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United States Department of Agriculture

Agricultural Research Service

Research Project: Biorefining Processes

Location: Bioproduct Chemistry and Engineering Research

Title: Microplate-based active/inactive 1 screen for biomass degrading enzyme library purification and gene discovery

Authors
item Wagschal, Kurt
item Lee, Charles

Submitted to: Analytical Biochemistry
Publication Type: Peer Reviewed Journal
Publication Acceptance Date: January 12, 2012
Publication Date: January 20, 2012
Citation: Wagschal, K.C., Lee, C.C. 2012. Microplate-based active/inactive 1 screen for biomass degrading enzyme library purification and gene discovery. Analytical Biochemistry. 89: 83-85.

Interpretive Summary: This work describes an active/inactive microplate screen for enzyme activities which are critical for the enzymatic deconstruction of biomass for fuels and chemicals. Enzymes that occur naturally in the environment, or enzymes engineered in the laboratory are screened using fluorophore-tagged substrates directly using a minimum of specialized equipment and supplies. The method is useful for both enzyme engineering and gene discovery for these and other enzyme activities for which suitable fluorophore-tagged substrates exist.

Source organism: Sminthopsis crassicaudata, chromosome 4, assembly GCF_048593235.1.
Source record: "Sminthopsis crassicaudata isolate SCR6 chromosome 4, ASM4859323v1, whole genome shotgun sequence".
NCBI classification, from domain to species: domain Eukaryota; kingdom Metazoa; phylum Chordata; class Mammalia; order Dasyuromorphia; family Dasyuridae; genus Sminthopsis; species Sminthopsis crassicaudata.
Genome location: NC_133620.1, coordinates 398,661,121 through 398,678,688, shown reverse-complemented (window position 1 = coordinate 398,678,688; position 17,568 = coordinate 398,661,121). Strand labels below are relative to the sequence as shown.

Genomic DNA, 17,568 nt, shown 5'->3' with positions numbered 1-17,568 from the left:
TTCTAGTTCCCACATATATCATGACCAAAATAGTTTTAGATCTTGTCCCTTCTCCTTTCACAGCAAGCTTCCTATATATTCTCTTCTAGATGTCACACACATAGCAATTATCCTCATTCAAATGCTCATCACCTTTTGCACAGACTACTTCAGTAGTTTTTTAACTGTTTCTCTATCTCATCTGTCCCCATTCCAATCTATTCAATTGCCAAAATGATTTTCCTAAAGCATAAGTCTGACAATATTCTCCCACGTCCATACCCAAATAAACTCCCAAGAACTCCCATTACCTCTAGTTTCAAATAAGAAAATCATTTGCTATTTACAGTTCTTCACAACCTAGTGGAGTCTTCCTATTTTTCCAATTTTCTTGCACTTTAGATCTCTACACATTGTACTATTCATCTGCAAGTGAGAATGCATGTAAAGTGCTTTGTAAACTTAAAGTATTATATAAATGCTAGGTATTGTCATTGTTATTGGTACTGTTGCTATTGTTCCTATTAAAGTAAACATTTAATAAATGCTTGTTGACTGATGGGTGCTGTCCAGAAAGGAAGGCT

Technical Abstract: We present here a whole-cell and permeabilized E. coli cell 1' active/inactive microplate screen for ß-D-xylosidase, xylanase, endocellulase, and ferulic acid esterase enzyme activities which are critical for the enzymatic deconstruction of biomass for fuels and chemicals. Transformants from genomic or mutagenesis-derived libraries are screened using fluorophore-tagged substrate/enzyme activity pairs that are assayed directly in the protein expression host growth media using a minimum of specialized equipment and supplies. The method is useful for mutagenized enzyme library purification and gene discovery for these and other enzyme activities for which suitable fluorophore-tagged substrates exist.Our method for enzyme library purification has enabled more wide-spread enzyme engineering of enzymes involved in biomass breakdown, since the method does not require expensive liquid handling equipment and uses minimal equipment.

Last Modified: 8/30/2014
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